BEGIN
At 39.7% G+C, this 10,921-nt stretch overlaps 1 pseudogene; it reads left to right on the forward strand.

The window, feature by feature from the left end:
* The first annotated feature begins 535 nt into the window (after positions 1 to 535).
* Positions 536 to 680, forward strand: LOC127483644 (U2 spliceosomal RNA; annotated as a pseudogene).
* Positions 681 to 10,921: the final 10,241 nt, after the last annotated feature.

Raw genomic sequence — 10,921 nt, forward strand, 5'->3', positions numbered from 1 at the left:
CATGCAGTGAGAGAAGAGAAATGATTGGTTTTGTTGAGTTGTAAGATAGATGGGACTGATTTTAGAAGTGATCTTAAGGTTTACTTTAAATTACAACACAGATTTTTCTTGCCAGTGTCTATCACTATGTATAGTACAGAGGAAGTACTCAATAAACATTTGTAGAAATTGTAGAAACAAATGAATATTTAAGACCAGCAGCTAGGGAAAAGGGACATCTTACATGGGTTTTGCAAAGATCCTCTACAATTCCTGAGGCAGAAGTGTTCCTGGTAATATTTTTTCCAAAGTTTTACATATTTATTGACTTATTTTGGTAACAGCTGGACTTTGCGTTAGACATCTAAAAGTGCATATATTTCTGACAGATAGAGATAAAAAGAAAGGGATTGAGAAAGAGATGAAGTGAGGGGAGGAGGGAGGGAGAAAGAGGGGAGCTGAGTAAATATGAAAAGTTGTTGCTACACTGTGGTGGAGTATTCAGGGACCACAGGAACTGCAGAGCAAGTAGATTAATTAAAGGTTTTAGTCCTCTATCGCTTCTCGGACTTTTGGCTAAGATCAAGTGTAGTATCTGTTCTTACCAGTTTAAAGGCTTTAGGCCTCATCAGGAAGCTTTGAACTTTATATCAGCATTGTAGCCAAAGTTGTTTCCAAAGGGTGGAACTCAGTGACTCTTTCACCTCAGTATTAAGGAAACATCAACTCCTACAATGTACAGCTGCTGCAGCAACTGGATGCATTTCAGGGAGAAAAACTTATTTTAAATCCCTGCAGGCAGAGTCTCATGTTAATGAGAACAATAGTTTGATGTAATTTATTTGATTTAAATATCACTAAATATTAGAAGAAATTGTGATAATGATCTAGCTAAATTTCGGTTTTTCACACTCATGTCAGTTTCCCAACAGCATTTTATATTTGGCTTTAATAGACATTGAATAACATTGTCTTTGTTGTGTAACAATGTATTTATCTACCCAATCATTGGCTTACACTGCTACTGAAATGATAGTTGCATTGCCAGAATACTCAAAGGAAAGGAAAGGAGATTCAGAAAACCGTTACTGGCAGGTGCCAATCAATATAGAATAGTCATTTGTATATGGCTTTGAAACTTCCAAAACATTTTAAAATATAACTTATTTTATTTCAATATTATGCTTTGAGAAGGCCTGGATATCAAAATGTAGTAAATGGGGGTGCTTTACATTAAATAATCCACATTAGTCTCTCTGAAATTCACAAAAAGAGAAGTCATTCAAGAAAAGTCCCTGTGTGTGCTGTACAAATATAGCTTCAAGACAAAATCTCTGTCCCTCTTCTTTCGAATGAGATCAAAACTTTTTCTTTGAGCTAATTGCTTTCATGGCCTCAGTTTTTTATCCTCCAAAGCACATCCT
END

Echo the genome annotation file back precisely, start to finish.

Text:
At 39.7% G+C, this 10,921-nt stretch overlaps 1 pseudogene; it reads left to right on the forward strand.

The window, feature by feature from the left end:
* The first annotated feature begins 535 nt into the window (after positions 1 to 535).
* Positions 536 to 680, forward strand: LOC127483644 (U2 spliceosomal RNA; annotated as a pseudogene).
* Positions 681 to 10,921: the final 10,241 nt, after the last annotated feature.

Raw genomic sequence — 10,921 nt, forward strand, 5'->3', positions numbered from 1 at the left:
CATGCAGTGAGAGAAGAGAAATGATTGGTTTTGTTGAGTTGTAAGATAGATGGGACTGATTTTAGAAGTGATCTTAAGGTTTACTTTAAATTACAACACAGATTTTTCTTGCCAGTGTCTATCACTATGTATAGTACAGAGGAAGTACTCAATAAACATTTGTAGAAATTGTAGAAACAAATGAATATTTAAGACCAGCAGCTAGGGAAAAGGGACATCTTACATGGGTTTTGCAAAGATCCTCTACAATTCCTGAGGCAGAAGTGTTCCTGGTAATATTTTTTCCAAAGTTTTACATATTTATTGACTTATTTTGGTAACAGCTGGACTTTGCGTTAGACATCTAAAAGTGCATATATTTCTGACAGATAGAGATAAAAAGAAAGGGATTGAGAAAGAGATGAAGTGAGGGGAGGAGGGAGGGAGAAAGAGGGGAGCTGAGTAAATATGAAAAGTTGTTGCTACACTGTGGTGGAGTATTCAGGGACCACAGGAACTGCAGAGCAAGTAGATTAATTAAAGGTTTTAGTCCTCTATCGCTTCTCGGACTTTTGGCTAAGATCAAGTGTAGTATCTGTTCTTACCAGTTTAAAGGCTTTAGGCCTCATCAGGAAGCTTTGAACTTTATATCAGCATTGTAGCCAAAGTTGTTTCCAAAGGGTGGAACTCAGTGACTCTTTCACCTCAGTATTAAGGAAACATCAACTCCTACAATGTACAGCTGCTGCAGCAACTGGATGCATTTCAGGGAGAAAAACTTATTTTAAATCCCTGCAGGCAGAGTCTCATGTTAATGAGAACAATAGTTTGATGTAATTTATTTGATTTAAATATCACTAAATATTAGAAGAAATTGTGATAATGATCTAGCTAAATTTCGGTTTTTCACACTCATGTCAGTTTCCCAACAGCATTTTATATTTGGCTTTAATAGACATTGAATAACATTGTCTTTGTTGTGTAACAATGTATTTATCTACCCAATCATTGGCTTACACTGCTACTGAAATGATAGTTGCATTGCCAGAATACTCAAAGGAAAGGAAAGGAGATTCAGAAAACCGTTACTGGCAGGTGCCAATCAATATAGAATAGTCATTTGTATATGGCTTTGAAACTTCCAAAACATTTTAAAATATAACTTATTTTATTTCAATATTATGCTTTGAGAAGGCCTGGATATCAAAATGTAGTAAATGGGGGTGCTTTACATTAAATAATCCACATTAGTCTCTCTGAAATTCACAAAAAGAGAAGTCATTCAAGAAAAGTCCCTGTGTGTGCTGTACAAATATAGCTTCAAGACAAAATCTCTGTCCCTCTTCTTTCGAATGAGATCAAAACTTTTTCTTTGAGCTAATTGCTTTCATGGCCTCAGTTTTTTATCCTCCAAAGCACATCCT